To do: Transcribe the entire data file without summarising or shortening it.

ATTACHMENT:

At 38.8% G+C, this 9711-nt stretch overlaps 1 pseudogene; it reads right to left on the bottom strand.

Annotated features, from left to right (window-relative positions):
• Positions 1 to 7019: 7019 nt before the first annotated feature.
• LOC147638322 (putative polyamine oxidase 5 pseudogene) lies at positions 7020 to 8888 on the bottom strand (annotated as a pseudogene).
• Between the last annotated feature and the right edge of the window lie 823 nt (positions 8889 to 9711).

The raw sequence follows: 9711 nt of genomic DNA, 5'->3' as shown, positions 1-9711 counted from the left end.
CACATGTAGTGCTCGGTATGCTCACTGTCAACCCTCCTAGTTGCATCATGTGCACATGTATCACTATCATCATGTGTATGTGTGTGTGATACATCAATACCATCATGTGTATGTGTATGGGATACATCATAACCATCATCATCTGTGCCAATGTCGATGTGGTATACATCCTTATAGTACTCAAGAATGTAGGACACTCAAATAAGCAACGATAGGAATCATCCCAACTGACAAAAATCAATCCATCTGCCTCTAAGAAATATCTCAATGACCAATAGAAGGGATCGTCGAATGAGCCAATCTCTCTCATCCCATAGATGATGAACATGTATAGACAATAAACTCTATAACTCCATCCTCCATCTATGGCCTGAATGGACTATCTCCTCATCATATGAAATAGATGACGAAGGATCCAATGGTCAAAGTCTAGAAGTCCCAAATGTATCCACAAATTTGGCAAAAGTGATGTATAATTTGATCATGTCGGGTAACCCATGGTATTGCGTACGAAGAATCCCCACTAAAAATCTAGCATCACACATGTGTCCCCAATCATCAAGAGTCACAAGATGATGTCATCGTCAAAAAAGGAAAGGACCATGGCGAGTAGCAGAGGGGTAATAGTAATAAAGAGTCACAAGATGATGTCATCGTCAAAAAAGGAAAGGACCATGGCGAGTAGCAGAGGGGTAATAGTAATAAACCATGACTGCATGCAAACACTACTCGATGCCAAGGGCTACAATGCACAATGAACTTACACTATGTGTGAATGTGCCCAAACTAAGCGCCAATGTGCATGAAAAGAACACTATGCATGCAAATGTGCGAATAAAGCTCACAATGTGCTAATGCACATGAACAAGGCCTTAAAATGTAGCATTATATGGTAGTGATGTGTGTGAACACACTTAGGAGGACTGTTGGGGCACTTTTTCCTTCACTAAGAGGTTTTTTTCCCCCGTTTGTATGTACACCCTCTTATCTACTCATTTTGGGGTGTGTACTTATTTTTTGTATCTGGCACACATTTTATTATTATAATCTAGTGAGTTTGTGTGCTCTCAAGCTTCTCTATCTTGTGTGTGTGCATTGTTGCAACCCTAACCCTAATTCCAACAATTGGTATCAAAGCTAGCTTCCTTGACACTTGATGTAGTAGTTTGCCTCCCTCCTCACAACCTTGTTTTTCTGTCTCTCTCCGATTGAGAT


At 38.8% G+C, this 9711-nt stretch overlaps 1 pseudogene; it reads right to left on the bottom strand.

Annotated features, from left to right (window-relative positions):
• Positions 1 to 7019: 7019 nt before the first annotated feature.
• LOC147638322 (putative polyamine oxidase 5 pseudogene) lies at positions 7020 to 8888 on the bottom strand (annotated as a pseudogene).
• Between the last annotated feature and the right edge of the window lie 823 nt (positions 8889 to 9711).

The raw sequence follows: 9711 nt of genomic DNA, 5'->3' as shown, positions 1-9711 counted from the left end.
CACATGTAGTGCTCGGTATGCTCACTGTCAACCCTCCTAGTTGCATCATGTGCACATGTATCACTATCATCATGTGTATGTGTGTGTGATACATCAATACCATCATGTGTATGTGTATGGGATACATCATAACCATCATCATCTGTGCCAATGTCGATGTGGTATACATCCTTATAGTACTCAAGAATGTAGGACACTCAAATAAGCAACGATAGGAATCATCCCAACTGACAAAAATCAATCCATCTGCCTCTAAGAAATATCTCAATGACCAATAGAAGGGATCGTCGAATGAGCCAATCTCTCTCATCCCATAGATGATGAACATGTATAGACAATAAACTCTATAACTCCATCCTCCATCTATGGCCTGAATGGACTATCTCCTCATCATATGAAATAGATGACGAAGGATCCAATGGTCAAAGTCTAGAAGTCCCAAATGTATCCACAAATTTGGCAAAAGTGATGTATAATTTGATCATGTCGGGTAACCCATGGTATTGCGTACGAAGAATCCCCACTAAAAATCTAGCATCACACATGTGTCCCCAATCATCAAGAGTCACAAGATGATGTCATCGTCAAAAAAGGAAAGGACCATGGCGAGTAGCAGAGGGGTAATAGTAATAAAGAGTCACAAGATGATGTCATCGTCAAAAAAGGAAAGGACCATGGCGAGTAGCAGAGGGGTAATAGTAATAAACCATGACTGCATGCAAACACTACTCGATGCCAAGGGCTACAATGCACAATGAACTTACACTATGTGTGAATGTGCCCAAACTAAGCGCCAATGTGCATGAAAAGAACACTATGCATGCAAATGTGCGAATAAAGCTCACAATGTGCTAATGCACATGAACAAGGCCTTAAAATGTAGCATTATATGGTAGTGATGTGTGTGAACACACTTAGGAGGACTGTTGGGGCACTTTTTCCTTCACTAAGAGGTTTTTTTCCCCCGTTTGTATGTACACCCTCTTATCTACTCATTTTGGGGTGTGTACTTATTTTTTGTATCTGGCACACATTTTATTATTATAATCTAGTGAGTTTGTGTGCTCTCAAGCTTCTCTATCTTGTGTGTGTGCATTGTTGCAACCCTAACCCTAATTCCAACAATTGGTATCAAAGCTAGCTTCCTTGACACTTGATGTAGTAGTTTGCCTCCCTCCTCACAACCTTGTTTTTCTGTCTCTCTCCGATTGAGAT